History: Krukow was known as a battler and he was able to have a decent career marked by a big season under Roger Craig.  Krukow finished with 21.5 WAR, with four season between 2.0 - 2.3 and three more between 3.0 - 3.4.
These days, he and Kuiper are a popular duo among Giants fans.  Krukow gets a lot of mileage from his baseball jargon, some of which has been assembled here.

Thursday, September 5, 2013

#330 Buddy Bell - Texas Rangers

Buddy Bell is looking very red, white, and blue on his 11th Topps card.  I thought maybe the green blob near his hands was a defect on my card but they all seem to have it.
Bell's image in the cameo pic reminds me of one of the maintenance guys at work.

Player:  Buddy Bell was a 16th round pick of the Cleveland Indians in the 1969 draft.  Buddy played three years in the minors and never returned after he made the Indians big league squad as a 20 year old in 1972.  The Indians had another young thirdsacker in Graig Nettles and the Tribe used Bell in the outfield with just six games at third.  Although he batted just .255 he showed good contact ability striking out just 29 times in 505 trips to the plate.  In November Cleveland traded Nettles away to the Yankees which opened the door for Bell.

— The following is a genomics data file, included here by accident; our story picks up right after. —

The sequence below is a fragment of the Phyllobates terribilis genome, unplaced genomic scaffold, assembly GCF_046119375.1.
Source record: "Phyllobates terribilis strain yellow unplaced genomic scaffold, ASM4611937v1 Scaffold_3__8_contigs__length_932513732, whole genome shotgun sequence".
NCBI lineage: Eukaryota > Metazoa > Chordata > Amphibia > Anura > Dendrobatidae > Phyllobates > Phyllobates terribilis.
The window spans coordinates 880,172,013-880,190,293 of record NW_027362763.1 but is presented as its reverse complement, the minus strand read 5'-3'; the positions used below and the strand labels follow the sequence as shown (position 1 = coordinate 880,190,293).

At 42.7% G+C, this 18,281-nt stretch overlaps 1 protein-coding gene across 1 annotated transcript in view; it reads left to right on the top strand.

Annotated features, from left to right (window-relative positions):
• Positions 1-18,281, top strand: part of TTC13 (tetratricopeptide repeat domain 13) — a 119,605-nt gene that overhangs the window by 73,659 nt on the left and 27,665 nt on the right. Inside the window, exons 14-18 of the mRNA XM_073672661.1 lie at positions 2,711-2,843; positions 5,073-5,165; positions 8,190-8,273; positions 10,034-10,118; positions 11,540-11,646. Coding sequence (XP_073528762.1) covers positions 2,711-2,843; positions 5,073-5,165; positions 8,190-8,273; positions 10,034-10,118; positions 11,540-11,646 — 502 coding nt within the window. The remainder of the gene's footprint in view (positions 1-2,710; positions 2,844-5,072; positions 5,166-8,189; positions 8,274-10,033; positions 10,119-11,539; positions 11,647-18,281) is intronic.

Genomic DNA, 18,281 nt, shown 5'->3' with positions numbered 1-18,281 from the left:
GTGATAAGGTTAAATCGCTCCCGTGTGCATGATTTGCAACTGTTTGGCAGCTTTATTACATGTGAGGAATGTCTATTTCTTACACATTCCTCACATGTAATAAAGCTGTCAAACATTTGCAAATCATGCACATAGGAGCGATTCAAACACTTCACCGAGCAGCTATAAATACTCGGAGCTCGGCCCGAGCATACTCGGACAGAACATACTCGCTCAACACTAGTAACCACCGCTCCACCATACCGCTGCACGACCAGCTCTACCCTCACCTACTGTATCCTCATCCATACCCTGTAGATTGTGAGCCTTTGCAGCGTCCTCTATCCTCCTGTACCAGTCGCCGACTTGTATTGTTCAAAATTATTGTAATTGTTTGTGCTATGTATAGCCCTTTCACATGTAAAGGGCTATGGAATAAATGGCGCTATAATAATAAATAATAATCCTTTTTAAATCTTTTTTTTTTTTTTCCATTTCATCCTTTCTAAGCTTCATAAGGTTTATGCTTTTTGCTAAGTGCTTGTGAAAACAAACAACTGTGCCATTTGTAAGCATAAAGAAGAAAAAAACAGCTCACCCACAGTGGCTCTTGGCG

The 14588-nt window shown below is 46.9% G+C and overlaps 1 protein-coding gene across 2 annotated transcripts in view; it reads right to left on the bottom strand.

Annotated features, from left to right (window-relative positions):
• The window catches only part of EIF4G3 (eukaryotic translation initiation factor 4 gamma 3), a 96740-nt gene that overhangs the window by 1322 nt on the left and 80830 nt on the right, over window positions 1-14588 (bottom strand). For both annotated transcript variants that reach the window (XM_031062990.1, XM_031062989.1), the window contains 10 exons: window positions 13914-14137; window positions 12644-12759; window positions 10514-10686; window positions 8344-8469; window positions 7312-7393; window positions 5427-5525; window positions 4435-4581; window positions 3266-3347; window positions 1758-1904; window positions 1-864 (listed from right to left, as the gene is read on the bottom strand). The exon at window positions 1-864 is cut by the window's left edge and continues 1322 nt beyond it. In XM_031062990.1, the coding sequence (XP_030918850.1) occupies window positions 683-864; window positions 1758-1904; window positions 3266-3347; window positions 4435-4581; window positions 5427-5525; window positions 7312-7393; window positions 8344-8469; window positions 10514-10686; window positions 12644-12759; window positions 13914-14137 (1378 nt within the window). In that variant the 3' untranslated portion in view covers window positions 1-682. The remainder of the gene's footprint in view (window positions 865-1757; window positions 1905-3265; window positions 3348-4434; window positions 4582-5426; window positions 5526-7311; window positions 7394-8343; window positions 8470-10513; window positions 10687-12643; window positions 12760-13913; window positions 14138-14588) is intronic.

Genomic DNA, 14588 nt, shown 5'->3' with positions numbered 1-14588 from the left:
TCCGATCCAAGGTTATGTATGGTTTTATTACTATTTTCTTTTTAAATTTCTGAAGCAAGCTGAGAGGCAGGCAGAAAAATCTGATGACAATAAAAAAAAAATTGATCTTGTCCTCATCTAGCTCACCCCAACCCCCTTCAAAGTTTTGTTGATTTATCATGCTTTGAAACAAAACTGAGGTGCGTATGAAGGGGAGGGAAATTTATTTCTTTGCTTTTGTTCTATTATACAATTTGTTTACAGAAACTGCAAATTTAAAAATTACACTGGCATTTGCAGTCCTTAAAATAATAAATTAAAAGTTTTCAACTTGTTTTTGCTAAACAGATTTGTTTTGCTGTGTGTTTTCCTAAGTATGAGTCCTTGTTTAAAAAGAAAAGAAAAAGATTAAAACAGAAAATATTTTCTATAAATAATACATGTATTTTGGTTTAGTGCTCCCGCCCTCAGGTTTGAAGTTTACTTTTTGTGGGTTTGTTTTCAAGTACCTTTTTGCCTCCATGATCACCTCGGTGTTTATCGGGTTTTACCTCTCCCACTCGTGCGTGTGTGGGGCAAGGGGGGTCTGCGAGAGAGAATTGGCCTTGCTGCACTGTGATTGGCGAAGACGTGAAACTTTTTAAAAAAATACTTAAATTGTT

Bell was the Indians everyday thirdbaseman for the next seven seasons and while he didn't do a lot of damage at the plate, he proved himself as an excellent glove man at the hot corner.  He batted between .262 and .292 his remaining years in Cleveland with double digit HR's three times.  After the 1978 season Bell was traded to the Rangers for Toby Harrah.  At the time it was considered a trade of a defensive player in Bell for Harrah who was an on base machine and making the transition from SS to 3B.  In reality it was not that much separating their offensive games as Bell's adjusted OPS was 103 vs Harrah's 113.